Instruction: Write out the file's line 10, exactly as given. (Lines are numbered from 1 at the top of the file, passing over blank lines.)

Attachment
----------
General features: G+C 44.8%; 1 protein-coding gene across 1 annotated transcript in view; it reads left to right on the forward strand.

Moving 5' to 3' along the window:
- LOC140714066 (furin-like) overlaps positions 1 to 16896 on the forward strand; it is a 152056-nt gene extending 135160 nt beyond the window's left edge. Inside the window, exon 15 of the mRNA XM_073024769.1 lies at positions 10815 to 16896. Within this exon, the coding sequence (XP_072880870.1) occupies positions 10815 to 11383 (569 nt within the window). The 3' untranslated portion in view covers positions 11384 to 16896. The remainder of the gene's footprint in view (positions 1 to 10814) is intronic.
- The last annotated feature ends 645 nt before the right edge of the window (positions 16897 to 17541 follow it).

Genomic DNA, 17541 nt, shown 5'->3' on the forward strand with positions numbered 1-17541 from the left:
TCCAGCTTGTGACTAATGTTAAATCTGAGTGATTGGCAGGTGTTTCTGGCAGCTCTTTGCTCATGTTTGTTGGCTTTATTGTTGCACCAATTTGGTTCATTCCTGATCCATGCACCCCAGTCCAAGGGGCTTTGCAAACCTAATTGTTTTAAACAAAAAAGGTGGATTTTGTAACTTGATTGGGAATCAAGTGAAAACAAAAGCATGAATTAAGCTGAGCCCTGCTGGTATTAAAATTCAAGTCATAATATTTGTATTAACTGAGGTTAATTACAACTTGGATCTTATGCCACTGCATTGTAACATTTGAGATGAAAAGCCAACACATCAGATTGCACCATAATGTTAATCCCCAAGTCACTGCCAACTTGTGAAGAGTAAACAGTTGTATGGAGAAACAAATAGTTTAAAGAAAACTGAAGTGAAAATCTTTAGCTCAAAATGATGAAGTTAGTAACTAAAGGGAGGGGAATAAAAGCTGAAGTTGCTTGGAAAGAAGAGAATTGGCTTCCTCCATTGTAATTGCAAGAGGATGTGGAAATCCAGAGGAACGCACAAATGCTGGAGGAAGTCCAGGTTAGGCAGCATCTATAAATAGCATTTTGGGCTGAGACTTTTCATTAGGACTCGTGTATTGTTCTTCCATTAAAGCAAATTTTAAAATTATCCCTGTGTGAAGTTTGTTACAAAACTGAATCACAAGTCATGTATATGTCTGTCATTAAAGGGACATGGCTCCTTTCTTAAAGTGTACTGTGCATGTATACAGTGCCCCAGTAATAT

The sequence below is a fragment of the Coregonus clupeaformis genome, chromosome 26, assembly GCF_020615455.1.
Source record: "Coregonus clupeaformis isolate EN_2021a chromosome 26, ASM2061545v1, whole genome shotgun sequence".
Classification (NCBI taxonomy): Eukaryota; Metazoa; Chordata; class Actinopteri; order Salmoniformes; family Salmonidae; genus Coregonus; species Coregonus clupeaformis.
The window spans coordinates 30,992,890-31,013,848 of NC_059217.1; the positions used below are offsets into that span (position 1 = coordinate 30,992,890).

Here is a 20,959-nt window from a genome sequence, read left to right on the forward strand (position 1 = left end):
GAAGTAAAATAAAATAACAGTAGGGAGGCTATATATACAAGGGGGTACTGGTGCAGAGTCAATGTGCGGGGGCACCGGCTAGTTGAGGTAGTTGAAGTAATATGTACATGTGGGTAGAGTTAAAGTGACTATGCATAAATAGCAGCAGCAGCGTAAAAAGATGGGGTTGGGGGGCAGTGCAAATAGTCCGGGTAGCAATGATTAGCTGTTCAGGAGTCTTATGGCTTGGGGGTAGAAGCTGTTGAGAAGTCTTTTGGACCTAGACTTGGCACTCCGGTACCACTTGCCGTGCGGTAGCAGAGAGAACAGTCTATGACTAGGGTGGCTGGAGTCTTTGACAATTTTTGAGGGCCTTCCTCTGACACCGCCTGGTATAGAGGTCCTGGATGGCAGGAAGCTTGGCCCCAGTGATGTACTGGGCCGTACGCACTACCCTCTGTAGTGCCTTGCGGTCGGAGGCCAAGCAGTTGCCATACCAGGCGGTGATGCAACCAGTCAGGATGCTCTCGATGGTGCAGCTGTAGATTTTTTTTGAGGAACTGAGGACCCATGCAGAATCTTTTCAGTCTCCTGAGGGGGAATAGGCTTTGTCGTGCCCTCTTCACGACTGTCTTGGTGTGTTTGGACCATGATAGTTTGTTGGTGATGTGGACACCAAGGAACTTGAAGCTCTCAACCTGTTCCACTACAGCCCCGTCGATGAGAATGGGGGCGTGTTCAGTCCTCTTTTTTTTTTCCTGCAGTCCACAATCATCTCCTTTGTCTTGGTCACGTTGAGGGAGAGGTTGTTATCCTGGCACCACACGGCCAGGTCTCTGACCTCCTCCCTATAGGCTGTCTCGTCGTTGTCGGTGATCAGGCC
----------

The window spans coordinates 30,992,890-31,013,848 of NC_059217.1; the positions used below are offsets into that span (position 1 = coordinate 30,992,890).